NHS trusts say cost of living crisis has worsened public health

Almost all NHS trusts in England said the health of the public has worsened in their area due to rising costs, according to new research.

Reported by The Guardian, the survey was conducted between February and March of this year. More than 70 trusts took part, including acute, ambulance, community and mental health.

More than nine in 10 (96%) NHS trusts surveyed reported that the cost of living crisis had worsened health in their local area. In addition, more than half said the decrease had been ‘significant’.

More than half (51%) also reported that there was a lack of funding for schemes tackling health inequalities in their area.

Alex Whitfield is the chief executive of Hampshire hospitals NHS foundation trust. She said the cost of living crisis was impacting the ‘mental, physical and financial wellbeing’ of both staff and local communities.

She added: ‘As well as increased demand on our services, we are seeing more people with complex social circumstances presenting at our hospitals.’

The survey also unveiled other challenges, such as people who cannot afford to eat properly or heat their homes arriving in hospital more unwell than they would have been otherwise, as well an increased demand in patients trying to access local mental health services.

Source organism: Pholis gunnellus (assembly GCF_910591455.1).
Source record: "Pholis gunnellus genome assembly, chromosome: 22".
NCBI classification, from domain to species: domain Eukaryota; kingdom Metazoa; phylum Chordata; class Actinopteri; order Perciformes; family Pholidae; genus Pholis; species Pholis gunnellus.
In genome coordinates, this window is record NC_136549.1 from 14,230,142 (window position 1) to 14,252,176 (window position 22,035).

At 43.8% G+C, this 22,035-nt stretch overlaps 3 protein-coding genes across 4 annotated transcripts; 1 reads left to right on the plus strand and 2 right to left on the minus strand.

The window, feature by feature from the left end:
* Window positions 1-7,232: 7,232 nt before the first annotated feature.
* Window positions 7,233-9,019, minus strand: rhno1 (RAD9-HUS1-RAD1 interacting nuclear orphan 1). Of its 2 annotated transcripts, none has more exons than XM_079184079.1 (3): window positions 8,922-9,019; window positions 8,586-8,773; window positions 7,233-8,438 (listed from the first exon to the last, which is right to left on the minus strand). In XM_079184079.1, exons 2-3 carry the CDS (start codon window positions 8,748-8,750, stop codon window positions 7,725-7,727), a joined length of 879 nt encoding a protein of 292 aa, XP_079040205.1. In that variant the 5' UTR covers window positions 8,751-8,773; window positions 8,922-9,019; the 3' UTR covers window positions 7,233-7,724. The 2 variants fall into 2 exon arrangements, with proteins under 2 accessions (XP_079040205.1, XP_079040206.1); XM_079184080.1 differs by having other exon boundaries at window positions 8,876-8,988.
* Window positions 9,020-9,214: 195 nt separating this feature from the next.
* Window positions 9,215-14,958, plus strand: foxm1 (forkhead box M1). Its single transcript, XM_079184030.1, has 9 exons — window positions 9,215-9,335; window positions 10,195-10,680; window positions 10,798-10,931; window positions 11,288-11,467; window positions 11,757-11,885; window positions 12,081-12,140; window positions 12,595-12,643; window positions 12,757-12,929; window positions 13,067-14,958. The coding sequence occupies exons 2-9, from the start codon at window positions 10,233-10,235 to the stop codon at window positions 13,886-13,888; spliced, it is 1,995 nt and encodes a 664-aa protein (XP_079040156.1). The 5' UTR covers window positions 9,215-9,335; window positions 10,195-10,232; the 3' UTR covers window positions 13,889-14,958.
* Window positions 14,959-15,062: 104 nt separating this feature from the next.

Changing role

This comes as the Nuffield Trust reports a ‘relentless drift to the private sector’ within UK healthcare and dentistry.

Published on 16 May, the Nuffield Trust report explores the changing role of the private sector in UK healthcare.

The trust described ‘serious problems with access to care, workforce relations and financial stability’ in state-run health services. It said this has led many to perceive, fear or argue for a greater role for the private sector.

It also analysed the amount of NHS budget spent on care conducted in facilities not owned by the NHS. This includes NHS dentistry delivered through the UDA system.

According to the report the proportion of NHS spending dedicated to dentistry has declined from 2.9% in 2009/10 to 1.6% in 2022/3.

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